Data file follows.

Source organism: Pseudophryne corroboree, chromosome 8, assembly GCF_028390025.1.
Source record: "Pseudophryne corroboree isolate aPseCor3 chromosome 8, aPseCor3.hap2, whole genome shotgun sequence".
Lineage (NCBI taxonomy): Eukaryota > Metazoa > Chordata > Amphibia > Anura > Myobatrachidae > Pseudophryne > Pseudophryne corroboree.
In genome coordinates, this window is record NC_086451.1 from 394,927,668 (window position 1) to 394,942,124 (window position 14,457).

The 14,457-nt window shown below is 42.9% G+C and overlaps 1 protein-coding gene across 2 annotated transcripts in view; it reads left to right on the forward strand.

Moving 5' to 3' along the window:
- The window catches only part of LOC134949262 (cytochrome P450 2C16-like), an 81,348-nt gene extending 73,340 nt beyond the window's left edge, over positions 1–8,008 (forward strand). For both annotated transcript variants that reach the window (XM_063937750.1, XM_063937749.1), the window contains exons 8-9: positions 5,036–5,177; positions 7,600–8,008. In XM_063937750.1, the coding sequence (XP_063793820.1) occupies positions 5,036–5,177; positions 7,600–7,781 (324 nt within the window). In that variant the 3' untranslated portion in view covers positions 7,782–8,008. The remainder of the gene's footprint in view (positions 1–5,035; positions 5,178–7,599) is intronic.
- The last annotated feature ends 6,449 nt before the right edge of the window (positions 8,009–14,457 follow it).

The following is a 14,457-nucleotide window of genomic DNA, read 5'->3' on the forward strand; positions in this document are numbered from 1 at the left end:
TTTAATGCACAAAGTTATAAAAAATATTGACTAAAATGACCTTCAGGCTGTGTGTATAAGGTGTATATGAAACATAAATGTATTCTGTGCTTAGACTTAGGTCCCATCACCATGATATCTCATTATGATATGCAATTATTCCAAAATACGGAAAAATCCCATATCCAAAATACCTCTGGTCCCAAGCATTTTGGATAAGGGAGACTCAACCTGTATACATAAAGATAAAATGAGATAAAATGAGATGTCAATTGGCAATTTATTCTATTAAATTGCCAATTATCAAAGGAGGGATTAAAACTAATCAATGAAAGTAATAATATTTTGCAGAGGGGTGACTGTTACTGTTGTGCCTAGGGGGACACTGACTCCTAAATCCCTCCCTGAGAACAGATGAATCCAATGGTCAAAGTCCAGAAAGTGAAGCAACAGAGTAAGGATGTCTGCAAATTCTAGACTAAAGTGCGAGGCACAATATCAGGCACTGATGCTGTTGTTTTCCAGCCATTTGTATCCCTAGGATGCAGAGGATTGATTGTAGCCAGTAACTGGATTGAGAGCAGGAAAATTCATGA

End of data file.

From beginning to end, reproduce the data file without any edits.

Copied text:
Source organism: Pseudophryne corroboree, chromosome 8, assembly GCF_028390025.1.
Source record: "Pseudophryne corroboree isolate aPseCor3 chromosome 8, aPseCor3.hap2, whole genome shotgun sequence".
Lineage (NCBI taxonomy): Eukaryota > Metazoa > Chordata > Amphibia > Anura > Myobatrachidae > Pseudophryne > Pseudophryne corroboree.
In genome coordinates, this window is record NC_086451.1 from 394,927,668 (window position 1) to 394,942,124 (window position 14,457).

The 14,457-nt window shown below is 42.9% G+C and overlaps 1 protein-coding gene across 2 annotated transcripts in view; it reads left to right on the forward strand.

Moving 5' to 3' along the window:
- The window catches only part of LOC134949262 (cytochrome P450 2C16-like), an 81,348-nt gene extending 73,340 nt beyond the window's left edge, over positions 1–8,008 (forward strand). For both annotated transcript variants that reach the window (XM_063937750.1, XM_063937749.1), the window contains exons 8-9: positions 5,036–5,177; positions 7,600–8,008. In XM_063937750.1, the coding sequence (XP_063793820.1) occupies positions 5,036–5,177; positions 7,600–7,781 (324 nt within the window). In that variant the 3' untranslated portion in view covers positions 7,782–8,008. The remainder of the gene's footprint in view (positions 1–5,035; positions 5,178–7,599) is intronic.
- The last annotated feature ends 6,449 nt before the right edge of the window (positions 8,009–14,457 follow it).

The following is a 14,457-nucleotide window of genomic DNA, read 5'->3' on the forward strand; positions in this document are numbered from 1 at the left end:
TTTAATGCACAAAGTTATAAAAAATATTGACTAAAATGACCTTCAGGCTGTGTGTATAAGGTGTATATGAAACATAAATGTATTCTGTGCTTAGACTTAGGTCCCATCACCATGATATCTCATTATGATATGCAATTATTCCAAAATACGGAAAAATCCCATATCCAAAATACCTCTGGTCCCAAGCATTTTGGATAAGGGAGACTCAACCTGTATACATAAAGATAAAATGAGATAAAATGAGATGTCAATTGGCAATTTATTCTATTAAATTGCCAATTATCAAAGGAGGGATTAAAACTAATCAATGAAAGTAATAATATTTTGCAGAGGGGTGACTGTTACTGTTGTGCCTAGGGGGACACTGACTCCTAAATCCCTCCCTGAGAACAGATGAATCCAATGGTCAAAGTCCAGAAAGTGAAGCAACAGAGTAAGGATGTCTGCAAATTCTAGACTAAAGTGCGAGGCACAATATCAGGCACTGATGCTGTTGTTTTCCAGCCATTTGTATCCCTAGGATGCAGAGGATTGATTGTAGCCAGTAACTGGATTGAGAGCAGGAAAATTCATGA